With a narrative that doesn't validate the film's running time, and strange tonal shifts from a breezy vacation drama, through to an illicit romance, and eventually an investigative thriller, Minghella's film struggles to find it's footing. What it does have is a brilliant central performance from Matt Damon and great location shooting. Refreshing in an age where most Matt Damon films now cost $100 + million to make.
I am unsure of how I can put this film in to words. To be honest I was emotionally scarred after my first time watching it to the point I didn't watch it again until years later. Matt Damon plays an extremely intelligent sociopath, one that is not to be taken a fool. The twists and turns of this story can be confusing at first, (it was for me anyhow.) But in the end, this screenplay adapted from the book, is genius.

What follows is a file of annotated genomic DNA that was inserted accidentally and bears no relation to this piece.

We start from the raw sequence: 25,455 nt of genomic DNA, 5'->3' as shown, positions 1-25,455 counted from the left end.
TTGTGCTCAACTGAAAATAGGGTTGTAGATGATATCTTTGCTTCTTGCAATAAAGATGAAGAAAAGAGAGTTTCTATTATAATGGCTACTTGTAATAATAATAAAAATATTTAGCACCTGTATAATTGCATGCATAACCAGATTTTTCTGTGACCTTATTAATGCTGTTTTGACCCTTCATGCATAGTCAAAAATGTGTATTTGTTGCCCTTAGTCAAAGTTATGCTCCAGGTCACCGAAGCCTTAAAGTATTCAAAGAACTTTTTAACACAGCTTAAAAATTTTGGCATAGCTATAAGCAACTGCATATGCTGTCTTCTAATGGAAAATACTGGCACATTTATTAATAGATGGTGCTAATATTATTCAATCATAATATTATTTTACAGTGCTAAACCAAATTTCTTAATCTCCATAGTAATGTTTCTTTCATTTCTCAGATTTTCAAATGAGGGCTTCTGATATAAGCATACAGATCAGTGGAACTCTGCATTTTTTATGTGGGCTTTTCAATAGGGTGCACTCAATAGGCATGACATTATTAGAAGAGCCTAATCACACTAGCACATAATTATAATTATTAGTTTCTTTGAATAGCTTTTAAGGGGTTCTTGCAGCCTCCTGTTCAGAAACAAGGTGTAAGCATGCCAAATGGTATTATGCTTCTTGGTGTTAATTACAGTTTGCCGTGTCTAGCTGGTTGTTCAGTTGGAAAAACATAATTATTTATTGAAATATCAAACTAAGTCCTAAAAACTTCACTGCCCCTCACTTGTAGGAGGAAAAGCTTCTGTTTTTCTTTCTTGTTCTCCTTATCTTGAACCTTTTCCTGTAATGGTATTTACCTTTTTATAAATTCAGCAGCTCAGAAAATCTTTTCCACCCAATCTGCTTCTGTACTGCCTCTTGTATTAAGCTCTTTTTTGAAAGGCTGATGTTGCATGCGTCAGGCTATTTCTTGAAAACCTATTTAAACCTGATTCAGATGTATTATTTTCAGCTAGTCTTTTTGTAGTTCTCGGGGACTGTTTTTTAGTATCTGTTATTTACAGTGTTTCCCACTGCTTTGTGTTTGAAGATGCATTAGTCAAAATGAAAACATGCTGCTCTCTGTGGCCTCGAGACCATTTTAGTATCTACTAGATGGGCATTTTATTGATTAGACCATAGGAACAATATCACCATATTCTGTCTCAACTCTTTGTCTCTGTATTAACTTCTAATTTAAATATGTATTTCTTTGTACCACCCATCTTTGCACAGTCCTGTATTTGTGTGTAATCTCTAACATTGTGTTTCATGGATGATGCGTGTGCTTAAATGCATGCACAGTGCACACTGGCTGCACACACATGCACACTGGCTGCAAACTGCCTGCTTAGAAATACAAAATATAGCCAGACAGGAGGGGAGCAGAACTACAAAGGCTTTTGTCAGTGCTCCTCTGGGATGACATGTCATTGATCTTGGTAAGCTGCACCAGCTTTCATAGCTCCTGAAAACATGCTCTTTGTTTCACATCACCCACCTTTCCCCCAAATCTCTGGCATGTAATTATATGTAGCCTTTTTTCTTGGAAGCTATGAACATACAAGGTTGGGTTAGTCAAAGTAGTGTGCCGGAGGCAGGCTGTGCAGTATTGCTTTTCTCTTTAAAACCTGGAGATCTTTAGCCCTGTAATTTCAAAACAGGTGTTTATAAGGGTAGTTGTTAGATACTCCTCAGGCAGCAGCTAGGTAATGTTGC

Minghell's film is far better than René Clément's "Plein Soleil" from 1960. Mat Damon gives an exceptional character study of Tom Ripley, especially when he learns to copy Dickie Greenleaf step by step. Also great is the idea to introduce a second female main character (which can't be found in Highsmith’s novel) as means to create some tense situations and the climax at the opera house.